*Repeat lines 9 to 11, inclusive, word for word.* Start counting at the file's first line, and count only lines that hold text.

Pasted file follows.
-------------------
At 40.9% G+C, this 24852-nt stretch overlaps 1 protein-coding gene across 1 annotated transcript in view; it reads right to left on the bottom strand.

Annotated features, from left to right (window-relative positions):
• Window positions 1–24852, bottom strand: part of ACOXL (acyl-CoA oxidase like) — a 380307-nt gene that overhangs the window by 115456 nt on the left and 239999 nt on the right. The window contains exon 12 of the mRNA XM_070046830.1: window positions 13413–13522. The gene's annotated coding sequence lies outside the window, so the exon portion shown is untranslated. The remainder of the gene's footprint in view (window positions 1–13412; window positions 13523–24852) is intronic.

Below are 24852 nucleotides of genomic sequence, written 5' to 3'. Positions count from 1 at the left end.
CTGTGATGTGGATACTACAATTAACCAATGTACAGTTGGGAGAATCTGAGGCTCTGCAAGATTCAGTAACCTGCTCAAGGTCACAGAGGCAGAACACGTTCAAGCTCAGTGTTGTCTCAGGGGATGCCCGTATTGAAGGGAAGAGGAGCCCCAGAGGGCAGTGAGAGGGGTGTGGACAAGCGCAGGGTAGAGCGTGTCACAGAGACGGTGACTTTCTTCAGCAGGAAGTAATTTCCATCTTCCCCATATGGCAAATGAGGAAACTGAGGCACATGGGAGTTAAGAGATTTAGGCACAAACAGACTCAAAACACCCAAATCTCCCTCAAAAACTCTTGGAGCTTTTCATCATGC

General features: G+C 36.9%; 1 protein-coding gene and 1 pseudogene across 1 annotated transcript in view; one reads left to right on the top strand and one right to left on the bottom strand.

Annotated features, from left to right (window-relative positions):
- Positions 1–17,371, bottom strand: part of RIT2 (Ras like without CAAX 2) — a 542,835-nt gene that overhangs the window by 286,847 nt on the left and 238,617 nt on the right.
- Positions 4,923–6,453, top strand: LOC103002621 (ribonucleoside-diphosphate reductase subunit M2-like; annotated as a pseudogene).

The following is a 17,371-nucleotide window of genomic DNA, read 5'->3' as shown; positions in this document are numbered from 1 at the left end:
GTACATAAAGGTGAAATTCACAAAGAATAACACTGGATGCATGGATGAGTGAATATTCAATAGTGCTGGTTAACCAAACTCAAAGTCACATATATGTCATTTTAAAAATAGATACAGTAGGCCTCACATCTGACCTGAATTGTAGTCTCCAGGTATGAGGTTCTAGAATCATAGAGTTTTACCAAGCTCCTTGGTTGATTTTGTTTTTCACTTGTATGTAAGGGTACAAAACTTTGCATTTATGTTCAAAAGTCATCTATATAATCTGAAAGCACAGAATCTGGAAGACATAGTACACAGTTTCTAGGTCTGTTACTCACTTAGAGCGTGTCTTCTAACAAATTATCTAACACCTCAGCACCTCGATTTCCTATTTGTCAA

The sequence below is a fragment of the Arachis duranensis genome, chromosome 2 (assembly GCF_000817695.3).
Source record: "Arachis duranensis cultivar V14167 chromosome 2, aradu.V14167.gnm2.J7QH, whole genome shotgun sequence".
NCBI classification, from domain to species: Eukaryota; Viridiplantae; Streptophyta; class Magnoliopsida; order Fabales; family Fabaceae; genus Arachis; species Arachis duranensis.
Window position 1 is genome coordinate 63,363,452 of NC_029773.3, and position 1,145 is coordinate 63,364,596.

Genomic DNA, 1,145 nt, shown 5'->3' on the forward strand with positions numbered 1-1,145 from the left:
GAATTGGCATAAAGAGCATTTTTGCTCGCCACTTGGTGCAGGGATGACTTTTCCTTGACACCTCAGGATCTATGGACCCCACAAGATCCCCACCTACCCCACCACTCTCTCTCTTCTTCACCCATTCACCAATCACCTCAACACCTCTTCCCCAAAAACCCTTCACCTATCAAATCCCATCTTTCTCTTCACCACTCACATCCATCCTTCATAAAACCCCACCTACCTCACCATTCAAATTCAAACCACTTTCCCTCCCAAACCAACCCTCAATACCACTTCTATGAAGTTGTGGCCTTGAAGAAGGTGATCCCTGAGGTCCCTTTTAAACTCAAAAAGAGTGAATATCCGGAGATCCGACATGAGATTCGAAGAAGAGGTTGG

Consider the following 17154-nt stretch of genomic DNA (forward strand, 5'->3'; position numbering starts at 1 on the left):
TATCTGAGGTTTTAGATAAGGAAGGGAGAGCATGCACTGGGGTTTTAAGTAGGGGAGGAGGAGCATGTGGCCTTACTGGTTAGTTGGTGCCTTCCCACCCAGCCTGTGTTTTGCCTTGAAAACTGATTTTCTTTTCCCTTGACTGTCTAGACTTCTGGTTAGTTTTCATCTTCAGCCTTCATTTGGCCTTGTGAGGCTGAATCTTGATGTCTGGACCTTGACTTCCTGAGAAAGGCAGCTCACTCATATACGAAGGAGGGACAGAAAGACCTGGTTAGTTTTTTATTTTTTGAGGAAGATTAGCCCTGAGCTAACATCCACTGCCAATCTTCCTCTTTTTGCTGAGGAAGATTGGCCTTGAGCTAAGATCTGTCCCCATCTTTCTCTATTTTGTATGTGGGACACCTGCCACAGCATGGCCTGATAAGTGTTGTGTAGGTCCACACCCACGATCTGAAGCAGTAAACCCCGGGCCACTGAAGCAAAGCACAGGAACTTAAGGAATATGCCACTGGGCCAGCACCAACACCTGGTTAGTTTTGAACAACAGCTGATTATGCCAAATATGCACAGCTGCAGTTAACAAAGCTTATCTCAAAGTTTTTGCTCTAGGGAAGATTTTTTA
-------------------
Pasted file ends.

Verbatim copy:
- Positions 4,923–6,453, top strand: LOC103002621 (ribonucleoside-diphosphate reductase subunit M2-like; annotated as a pseudogene).

The following is a 17,371-nucleotide window of genomic DNA, read 5'->3' as shown; positions in this document are numbered from 1 at the left end:
GTACATAAAGGTGAAATTCACAAAGAATAACACTGGATGCATGGATGAGTGAATATTCAATAGTGCTGGTTAACCAAACTCAAAGTCACATATATGTCATTTTAAAAATAGATACAGTAGGCCTCACATCTGACCTGAATTGTAGTCTCCAGGTATGAGGTTCTAGAATCATAGAGTTTTACCAAGCTCCTTGGTTGATTTTGTTTTTCACTTGTATGTAAGGGTACAAAACTTTGCATTTATGTTCAAAAGTCATCTATATAATCTGAAAGCACAGAATCTGGAAGACATAGTACACAGTTTCTAGGTCTGTTACTCACTTAGAGCGTGTCTTCTAACAAATTATCTAACACCTCAGCACCTCGATTTCCTATTTGTCAA